Tourists visiting NYC in the near-future weeks let out a sigh of relief along with the producers and stagehands of Broadway last night as negotiations came to a conclusion, Campbell Robertson of the New York Times reports (November 29, 2007). Again, the red curtains will be drawn, the music will start up, and the show will go on. But was the near-month of striking worth the estimated $40 million dollar loss to Broadway and the wage loss to the stagehands?
A brief glance at the strike situation would suggest that the strike would not have continued for so long if both the stagehands and the Broadway league did not consider the monetary loss worth their hope of striking victory, but the a closer look at the strike may suggest otherwise. The strike, "the first in the union’s 121-year history, darkened 31 theaters, shuttering 27 shows and one Duran Duran concert" and yet only "350 of the 2,200 active members of the union participated in the walkout." The 350 members who participated in the walkout obviously considered the strike worth their efforts, which the voiced clearly, but what about the 1,850 who did not walk out? Though the stagehands initially unanimously voted for a union strike, they could not have predicted a strike that would continue for a long 19 days. For those who would have wanted to return sooner, they could not without running the risk of being "black-listed" and possibly removed from the union, leaving them without work. They were left without much of a choice, no active voice, and no pay.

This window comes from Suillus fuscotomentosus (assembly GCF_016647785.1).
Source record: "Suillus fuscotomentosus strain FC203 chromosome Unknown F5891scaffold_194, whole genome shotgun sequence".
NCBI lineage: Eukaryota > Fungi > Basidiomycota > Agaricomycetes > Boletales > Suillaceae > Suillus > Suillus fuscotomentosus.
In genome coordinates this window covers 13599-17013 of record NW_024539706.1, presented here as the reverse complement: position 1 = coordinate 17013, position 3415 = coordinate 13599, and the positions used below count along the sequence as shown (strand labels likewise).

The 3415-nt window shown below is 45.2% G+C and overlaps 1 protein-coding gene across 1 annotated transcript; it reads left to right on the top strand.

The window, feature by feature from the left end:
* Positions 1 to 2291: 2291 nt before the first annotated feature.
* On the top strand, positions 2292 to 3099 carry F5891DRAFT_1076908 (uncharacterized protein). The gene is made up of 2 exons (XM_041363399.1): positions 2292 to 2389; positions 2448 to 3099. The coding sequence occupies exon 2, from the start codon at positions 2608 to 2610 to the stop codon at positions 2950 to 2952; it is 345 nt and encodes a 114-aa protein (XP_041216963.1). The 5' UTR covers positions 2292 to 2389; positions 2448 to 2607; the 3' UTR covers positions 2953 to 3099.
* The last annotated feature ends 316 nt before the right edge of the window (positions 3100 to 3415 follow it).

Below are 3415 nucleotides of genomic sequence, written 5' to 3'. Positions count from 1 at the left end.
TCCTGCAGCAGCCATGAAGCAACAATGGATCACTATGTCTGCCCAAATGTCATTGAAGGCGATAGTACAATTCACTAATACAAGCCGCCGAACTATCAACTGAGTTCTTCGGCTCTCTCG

As for the Broadway league (which consists of owners and producers), they took many steps to accommodate the union's request in order to end the strike. The league held three marathon negotiation sessions in which it continued to agree to more and more of the union's requests. As Robertson reported, the "officials on the union negotiating committee seemed happy with the terms of the five-year contract" and as well they should be. The union walked away from the negotiations with yearly wage raises "well above the 3.5 percent that the league had been offering."
Unions were created during a time in history where the "little guy's" voice could not be heard and many unjust actions were being taken towards workers by a vast majority of employers. The unions were for the masses, a place where everyone had a voice. Today, most employers see the benefit of having happy workers who are content with how they are being treated, and unions are not nearly as necessary as they used to be. And unfortunately, they sometimes hurt the "little guy" who would like to go back to work without being black-listed. While the masses are rejoicing now that the negotiations have ended, the already-quieted voice of the individual is being drowned out, a price that wasn't worth the cost of the strike.